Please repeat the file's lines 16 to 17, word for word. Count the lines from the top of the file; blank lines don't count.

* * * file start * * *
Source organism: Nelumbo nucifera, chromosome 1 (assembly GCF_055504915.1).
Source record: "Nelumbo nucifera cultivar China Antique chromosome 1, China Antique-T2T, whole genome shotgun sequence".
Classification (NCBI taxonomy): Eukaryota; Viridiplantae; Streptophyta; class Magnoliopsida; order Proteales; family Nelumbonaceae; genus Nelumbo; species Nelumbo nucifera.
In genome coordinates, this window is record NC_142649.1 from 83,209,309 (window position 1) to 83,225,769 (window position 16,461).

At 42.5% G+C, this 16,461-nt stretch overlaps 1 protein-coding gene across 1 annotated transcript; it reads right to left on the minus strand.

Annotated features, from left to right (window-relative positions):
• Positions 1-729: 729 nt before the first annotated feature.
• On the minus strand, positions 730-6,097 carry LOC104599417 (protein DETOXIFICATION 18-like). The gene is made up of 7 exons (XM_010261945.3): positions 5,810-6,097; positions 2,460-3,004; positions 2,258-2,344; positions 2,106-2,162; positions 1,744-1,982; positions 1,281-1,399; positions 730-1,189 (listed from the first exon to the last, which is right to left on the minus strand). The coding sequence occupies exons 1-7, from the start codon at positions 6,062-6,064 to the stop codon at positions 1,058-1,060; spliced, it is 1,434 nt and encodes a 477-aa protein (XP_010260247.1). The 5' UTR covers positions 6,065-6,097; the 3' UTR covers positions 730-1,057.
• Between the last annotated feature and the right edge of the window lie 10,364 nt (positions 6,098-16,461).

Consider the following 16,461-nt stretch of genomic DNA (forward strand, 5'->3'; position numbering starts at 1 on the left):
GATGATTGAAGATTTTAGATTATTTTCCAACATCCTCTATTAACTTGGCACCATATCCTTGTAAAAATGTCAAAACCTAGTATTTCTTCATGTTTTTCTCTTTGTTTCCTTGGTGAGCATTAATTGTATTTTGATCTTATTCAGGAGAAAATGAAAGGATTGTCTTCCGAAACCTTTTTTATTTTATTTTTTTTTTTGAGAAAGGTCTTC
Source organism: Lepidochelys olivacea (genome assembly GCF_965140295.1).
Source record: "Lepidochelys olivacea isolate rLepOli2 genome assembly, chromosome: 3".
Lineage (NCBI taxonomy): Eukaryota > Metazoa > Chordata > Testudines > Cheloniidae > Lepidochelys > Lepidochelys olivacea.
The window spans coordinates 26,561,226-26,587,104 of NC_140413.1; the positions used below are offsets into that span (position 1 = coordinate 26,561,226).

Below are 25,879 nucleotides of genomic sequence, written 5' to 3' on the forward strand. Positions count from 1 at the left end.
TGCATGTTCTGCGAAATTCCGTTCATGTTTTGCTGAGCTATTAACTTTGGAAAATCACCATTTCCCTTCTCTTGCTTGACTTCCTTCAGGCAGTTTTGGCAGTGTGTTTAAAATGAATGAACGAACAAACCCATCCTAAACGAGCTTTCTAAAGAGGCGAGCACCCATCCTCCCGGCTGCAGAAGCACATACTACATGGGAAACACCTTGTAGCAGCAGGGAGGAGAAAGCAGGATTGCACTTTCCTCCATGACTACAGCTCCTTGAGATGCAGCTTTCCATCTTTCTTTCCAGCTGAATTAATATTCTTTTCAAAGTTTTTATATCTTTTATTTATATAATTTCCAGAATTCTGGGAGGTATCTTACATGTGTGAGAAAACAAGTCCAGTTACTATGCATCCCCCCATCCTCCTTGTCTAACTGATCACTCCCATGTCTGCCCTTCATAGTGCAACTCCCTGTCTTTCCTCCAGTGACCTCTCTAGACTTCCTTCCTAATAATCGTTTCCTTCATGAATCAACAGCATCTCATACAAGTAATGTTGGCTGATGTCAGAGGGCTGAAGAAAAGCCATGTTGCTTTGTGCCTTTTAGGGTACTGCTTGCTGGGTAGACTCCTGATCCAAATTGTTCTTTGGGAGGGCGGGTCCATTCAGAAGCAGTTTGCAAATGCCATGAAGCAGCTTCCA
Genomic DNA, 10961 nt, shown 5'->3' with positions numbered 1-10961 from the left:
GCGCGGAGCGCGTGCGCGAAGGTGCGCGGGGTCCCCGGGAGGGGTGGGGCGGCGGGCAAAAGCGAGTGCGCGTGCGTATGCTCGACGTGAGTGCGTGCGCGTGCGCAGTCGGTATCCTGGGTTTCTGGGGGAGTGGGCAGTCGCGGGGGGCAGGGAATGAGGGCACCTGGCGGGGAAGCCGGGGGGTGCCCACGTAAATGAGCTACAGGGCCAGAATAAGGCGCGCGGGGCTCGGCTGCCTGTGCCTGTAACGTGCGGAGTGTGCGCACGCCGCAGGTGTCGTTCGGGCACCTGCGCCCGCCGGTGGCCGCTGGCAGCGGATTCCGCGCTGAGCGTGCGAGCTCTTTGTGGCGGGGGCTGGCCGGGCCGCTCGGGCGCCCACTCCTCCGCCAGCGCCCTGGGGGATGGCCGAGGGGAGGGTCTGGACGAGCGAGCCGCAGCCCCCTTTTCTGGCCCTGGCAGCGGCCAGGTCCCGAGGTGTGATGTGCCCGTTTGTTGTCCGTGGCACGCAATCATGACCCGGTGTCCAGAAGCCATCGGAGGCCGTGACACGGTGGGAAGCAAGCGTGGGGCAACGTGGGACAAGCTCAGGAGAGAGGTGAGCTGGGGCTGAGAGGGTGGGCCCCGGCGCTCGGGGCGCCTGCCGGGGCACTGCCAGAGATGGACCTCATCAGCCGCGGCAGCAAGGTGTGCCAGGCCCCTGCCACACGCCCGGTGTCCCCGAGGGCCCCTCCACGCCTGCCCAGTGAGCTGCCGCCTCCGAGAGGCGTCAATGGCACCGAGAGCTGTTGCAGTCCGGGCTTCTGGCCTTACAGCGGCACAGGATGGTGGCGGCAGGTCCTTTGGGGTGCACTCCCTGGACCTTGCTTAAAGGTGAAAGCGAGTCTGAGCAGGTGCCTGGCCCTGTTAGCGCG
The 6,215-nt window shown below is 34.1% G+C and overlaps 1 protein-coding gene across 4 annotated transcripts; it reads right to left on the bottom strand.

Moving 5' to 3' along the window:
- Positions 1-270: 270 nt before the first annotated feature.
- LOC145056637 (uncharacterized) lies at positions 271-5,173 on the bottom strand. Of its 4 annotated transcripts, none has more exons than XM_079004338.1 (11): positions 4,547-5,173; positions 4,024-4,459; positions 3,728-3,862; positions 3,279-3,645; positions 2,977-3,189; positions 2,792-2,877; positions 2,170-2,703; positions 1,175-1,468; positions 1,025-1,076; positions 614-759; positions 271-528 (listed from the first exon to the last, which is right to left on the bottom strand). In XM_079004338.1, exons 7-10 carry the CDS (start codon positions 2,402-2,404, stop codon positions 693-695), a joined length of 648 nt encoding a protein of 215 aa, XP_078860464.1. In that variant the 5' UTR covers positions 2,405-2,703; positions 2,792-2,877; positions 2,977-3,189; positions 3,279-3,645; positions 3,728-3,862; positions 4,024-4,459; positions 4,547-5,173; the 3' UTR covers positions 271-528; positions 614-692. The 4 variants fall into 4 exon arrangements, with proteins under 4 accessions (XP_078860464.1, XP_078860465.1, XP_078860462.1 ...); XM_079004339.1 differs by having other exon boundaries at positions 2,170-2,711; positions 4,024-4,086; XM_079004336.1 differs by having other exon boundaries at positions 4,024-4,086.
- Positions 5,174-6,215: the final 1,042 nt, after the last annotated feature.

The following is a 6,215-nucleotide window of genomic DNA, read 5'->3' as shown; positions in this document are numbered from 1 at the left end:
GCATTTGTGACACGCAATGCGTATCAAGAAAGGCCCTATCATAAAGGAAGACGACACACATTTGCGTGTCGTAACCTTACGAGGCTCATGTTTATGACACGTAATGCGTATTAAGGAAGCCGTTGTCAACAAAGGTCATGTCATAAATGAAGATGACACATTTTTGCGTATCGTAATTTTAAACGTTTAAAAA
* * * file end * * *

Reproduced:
Below are 25,879 nucleotides of genomic sequence, written 5' to 3' on the forward strand. Positions count from 1 at the left end.
TGCATGTTCTGCGAAATTCCGTTCATGTTTTGCTGAGCTATTAACTTTGGAAAATCACCATTTCCCTTCTCTTGCTTGACTTCCTTCAGGCAGTTTTGGCAGTGTGTTTAAAATGAATGAACGAACAAACCCATCCTAAACGAGCTTTCTAAAGAGGCGAGCACCCATCCTCCCGGCTGCAGAAGCACATACTACATGGGAAACACCTTGTAGCAGCAGGGAGGAGAAAGCAGGATTGCACTTTCCTCCATGACTACAGCTCCTTGAGATGCAGCTTTCCATCTTTCTTTCCAGCTGAATTAATATTCTTTTCAAAGTTTTTATATCTTTTATTTATATAATTTCCAGAATTCTGGGAGGTATCTTACATGTGTGAGAAAACAAGTCCAGTTACTATGCATCCCCCCATCCTCCTTGTCTAACTGATCACTCCCATGTCTGCCCTTCATAGTGCAACTCCCTGTCTTTCCTCCAGTGACCTCTCTAGACTTCCTTCCTAATAATCGTTTCCTTCATGAATCAACAGCATCTCATACAAGTAATGTTGGCTGATGTCAGAGGGCTGAAGAAAAGCCATGTTGCTTTGTGCCTTTTAGGGTACTGCTTGCTGGGTAGACTCCTGATCCAAATTGTTCTTTGGGAGGGCGGGTCCATTCAGAAGCAGTTTGCAAATGCCATGAAGCAGCTTCCA